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Newspaper Page Text
"If only he. could see little Minnie
he might feel differently," she mused,
kissing the child.
"Where do 'oo live, gramma?" in
quired Minnie, clutching at the old
"In the big white house over yon
der," answered the old woman sadly.
"Then bymeby me an' mamma
come to see you," said little Minnie
gravely, and the farmer's wife turned
her face away.
Days passed. She had not dared
renew the discussion with her hus
band. All the village was talking
about the situation; most blamed the
father, but a few thought he was act
ing rightly. This was the .conserva
tive element, the older folks who
were still unreconciled to the higher
education of women.
It was about a week after her con
versation with her husband that
Mary Ives heard him calling angrily
from the front porch, on which he
sat after his Bupper, to smoke and
read. She hurried out of the house
to see the old man glaring at the
"Oo. You speak just like a big bear,
grampa," lisped Minnie.
"Take her away!" shouted Ives in
exasperation. "You can't fool me by
any such trick as that, Mary."
"What do you mean?" faltered his
"You know what I mean. You
hatched this scheme with that girl
that used to be mine. Thought you
would soften the old man's heart by
patching up a clumsy, worn-out trick
like that, didn't you?" he sneered.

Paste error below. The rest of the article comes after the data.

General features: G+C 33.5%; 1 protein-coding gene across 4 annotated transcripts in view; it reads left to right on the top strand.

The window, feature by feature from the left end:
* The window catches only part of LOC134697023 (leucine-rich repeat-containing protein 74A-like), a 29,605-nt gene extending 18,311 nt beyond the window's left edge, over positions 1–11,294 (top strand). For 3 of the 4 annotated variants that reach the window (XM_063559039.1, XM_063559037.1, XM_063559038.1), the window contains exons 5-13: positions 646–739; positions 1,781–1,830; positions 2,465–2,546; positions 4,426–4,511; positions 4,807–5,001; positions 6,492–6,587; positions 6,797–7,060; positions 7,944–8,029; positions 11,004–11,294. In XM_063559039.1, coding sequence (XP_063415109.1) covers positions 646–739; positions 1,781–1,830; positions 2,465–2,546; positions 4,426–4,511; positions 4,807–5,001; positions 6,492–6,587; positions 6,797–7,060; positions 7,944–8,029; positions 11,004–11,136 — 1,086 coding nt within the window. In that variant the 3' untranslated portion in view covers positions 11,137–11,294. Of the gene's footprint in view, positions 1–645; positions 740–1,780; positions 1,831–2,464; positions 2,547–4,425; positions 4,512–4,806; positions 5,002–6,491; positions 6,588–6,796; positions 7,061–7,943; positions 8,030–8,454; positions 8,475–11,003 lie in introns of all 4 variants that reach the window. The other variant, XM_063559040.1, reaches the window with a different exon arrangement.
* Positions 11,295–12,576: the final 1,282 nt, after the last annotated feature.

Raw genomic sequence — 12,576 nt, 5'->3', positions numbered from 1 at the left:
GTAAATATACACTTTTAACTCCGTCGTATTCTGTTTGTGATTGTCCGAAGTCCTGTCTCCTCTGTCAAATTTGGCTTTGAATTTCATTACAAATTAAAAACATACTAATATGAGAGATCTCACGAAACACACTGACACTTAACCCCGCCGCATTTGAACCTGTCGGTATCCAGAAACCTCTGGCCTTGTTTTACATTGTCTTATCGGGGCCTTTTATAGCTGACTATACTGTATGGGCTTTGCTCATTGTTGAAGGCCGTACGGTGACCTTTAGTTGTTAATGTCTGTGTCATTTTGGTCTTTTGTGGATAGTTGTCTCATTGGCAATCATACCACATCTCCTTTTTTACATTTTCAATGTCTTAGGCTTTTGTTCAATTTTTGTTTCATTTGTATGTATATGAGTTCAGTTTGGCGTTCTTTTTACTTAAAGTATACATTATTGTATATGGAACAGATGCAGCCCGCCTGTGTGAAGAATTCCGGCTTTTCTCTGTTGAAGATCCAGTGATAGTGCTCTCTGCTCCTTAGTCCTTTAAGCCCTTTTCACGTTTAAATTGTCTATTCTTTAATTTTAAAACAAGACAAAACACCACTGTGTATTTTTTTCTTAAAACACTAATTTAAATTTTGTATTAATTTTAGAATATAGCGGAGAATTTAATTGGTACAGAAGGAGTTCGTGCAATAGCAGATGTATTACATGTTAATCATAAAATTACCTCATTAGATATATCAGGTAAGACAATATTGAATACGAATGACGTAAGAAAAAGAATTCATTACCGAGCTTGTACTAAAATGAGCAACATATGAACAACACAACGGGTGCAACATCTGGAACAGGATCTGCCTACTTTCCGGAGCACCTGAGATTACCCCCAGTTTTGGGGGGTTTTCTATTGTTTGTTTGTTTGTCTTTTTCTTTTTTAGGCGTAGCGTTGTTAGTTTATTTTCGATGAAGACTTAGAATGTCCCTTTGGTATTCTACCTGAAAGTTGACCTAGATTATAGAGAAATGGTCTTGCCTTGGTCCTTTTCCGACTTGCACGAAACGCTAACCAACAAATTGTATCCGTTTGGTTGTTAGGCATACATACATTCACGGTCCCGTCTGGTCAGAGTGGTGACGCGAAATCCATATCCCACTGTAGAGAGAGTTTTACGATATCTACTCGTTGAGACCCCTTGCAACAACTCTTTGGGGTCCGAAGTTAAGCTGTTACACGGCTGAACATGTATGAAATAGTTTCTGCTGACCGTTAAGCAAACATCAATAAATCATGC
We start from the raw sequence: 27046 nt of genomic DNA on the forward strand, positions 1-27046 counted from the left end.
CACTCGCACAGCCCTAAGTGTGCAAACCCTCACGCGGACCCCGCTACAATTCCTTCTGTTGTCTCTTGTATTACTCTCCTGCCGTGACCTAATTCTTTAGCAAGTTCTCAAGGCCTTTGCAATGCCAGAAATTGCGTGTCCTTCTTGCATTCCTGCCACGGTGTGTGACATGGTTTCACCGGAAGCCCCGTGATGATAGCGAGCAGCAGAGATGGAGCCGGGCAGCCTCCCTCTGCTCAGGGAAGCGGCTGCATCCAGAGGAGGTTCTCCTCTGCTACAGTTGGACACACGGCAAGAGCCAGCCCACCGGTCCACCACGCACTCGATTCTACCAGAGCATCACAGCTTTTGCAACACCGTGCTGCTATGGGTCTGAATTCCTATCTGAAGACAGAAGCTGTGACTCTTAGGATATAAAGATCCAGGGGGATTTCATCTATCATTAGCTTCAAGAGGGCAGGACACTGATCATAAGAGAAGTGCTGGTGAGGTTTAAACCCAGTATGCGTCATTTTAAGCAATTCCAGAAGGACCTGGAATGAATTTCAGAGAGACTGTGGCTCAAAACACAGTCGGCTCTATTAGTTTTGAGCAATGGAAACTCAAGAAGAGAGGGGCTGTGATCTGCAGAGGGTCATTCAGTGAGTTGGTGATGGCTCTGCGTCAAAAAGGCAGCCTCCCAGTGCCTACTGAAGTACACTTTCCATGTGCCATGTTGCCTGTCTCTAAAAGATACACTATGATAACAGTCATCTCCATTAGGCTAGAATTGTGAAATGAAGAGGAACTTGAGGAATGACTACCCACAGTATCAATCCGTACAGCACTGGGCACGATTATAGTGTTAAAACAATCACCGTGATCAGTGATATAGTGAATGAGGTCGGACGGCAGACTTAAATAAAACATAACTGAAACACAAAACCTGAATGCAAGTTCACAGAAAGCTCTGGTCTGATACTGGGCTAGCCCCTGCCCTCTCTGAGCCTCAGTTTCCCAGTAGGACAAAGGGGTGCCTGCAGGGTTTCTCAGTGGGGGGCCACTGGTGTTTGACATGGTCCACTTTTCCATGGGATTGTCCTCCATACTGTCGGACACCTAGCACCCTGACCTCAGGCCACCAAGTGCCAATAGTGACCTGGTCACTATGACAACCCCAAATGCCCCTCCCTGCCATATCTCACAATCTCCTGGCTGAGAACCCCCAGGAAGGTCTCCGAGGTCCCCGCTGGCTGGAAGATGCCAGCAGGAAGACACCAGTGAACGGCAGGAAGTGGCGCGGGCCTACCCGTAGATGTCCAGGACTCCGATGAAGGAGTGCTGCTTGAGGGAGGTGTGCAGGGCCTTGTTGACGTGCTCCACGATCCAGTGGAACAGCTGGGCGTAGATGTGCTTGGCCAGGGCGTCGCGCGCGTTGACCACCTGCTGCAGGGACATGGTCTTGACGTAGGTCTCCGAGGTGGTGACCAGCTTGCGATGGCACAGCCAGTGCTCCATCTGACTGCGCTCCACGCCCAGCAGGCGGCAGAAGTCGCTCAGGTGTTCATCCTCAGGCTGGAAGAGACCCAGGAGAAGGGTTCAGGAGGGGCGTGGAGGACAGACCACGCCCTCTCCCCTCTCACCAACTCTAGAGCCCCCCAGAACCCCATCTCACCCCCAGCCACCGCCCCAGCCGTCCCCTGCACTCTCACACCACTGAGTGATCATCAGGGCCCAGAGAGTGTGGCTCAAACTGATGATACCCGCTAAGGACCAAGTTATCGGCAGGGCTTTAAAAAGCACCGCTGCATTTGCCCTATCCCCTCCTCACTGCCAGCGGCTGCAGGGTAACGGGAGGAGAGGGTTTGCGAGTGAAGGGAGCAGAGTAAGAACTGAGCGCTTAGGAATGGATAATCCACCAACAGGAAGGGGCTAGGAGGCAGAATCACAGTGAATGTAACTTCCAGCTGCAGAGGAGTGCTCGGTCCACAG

"Well, I tell you it won't work see?"
"Oo-oo-oo!" mocked the child.
"Speak like a bear again, grampa!"
She stood in front of him, gazing
up into his face with childish rapture.
Evidently she mistook the old farm
er's angry tones for playful growls,
and was mightily amused thereby.
"Come here!" said the old man,
looking at her ferociously. "Who told
you to come here to me?"
"Me told me," said little Minnie.
"Gramma said 'oo live in the big
white house. Me come."
NThe man smiled bitterly. "So your
grandmother put you up to this trick,
did she?" he asked. "Do you know
who I am?"
" 'Es. 'Oo grampa," said the child,
nestling confidently against his knee.
William Ives was bewildered. In
spite of his hardness and of his reso
lution a new tenderness was creeping
into his heart. The little creature
was singularly like his daughter, as
she had ben at. that age. He could
picture Bessie perfectly in his mind's
eye when she was four. He used to
sit out there on the same porch,
smoking his pipe and listening to her
childish prattle; but how different
had 'been his thoughts then! How
high his hopes had been! Bessie was
his first-born; there had been a boy,
but he had died and all his pride had
centered in-, the girl after his son's
"What are you going to be when
you grow up?" the old man asked' the
child. He spoke in a mechanical
way, hardly knowing what he said,
because he was fighting hard to keep
back the flood of tenderness that
brimmed over within him.
"Me go to college," lisped Minnie.
"Me go to mamma's college!"
William Ives let his pipe fall from
his hand and his eyes became sudden
ly dim. So it was the old story all
over again, and the younger genera
tion was dreaming the same dreams
and hoping the same hopes when his
old life was broken.
"William!" said his wife appealing
ly. "Send her home, then, but don't
be angry with her, poor little mite."
"You hear that?" asked the old
man of the child. "You go home now
and and tell your mother supper's
waiting for her. Do you understand,
my dear?" he continued, taking her
in his arms and kissing her in a
The cihld toddled away happily.
But the old man sat very silently up
on the norch.
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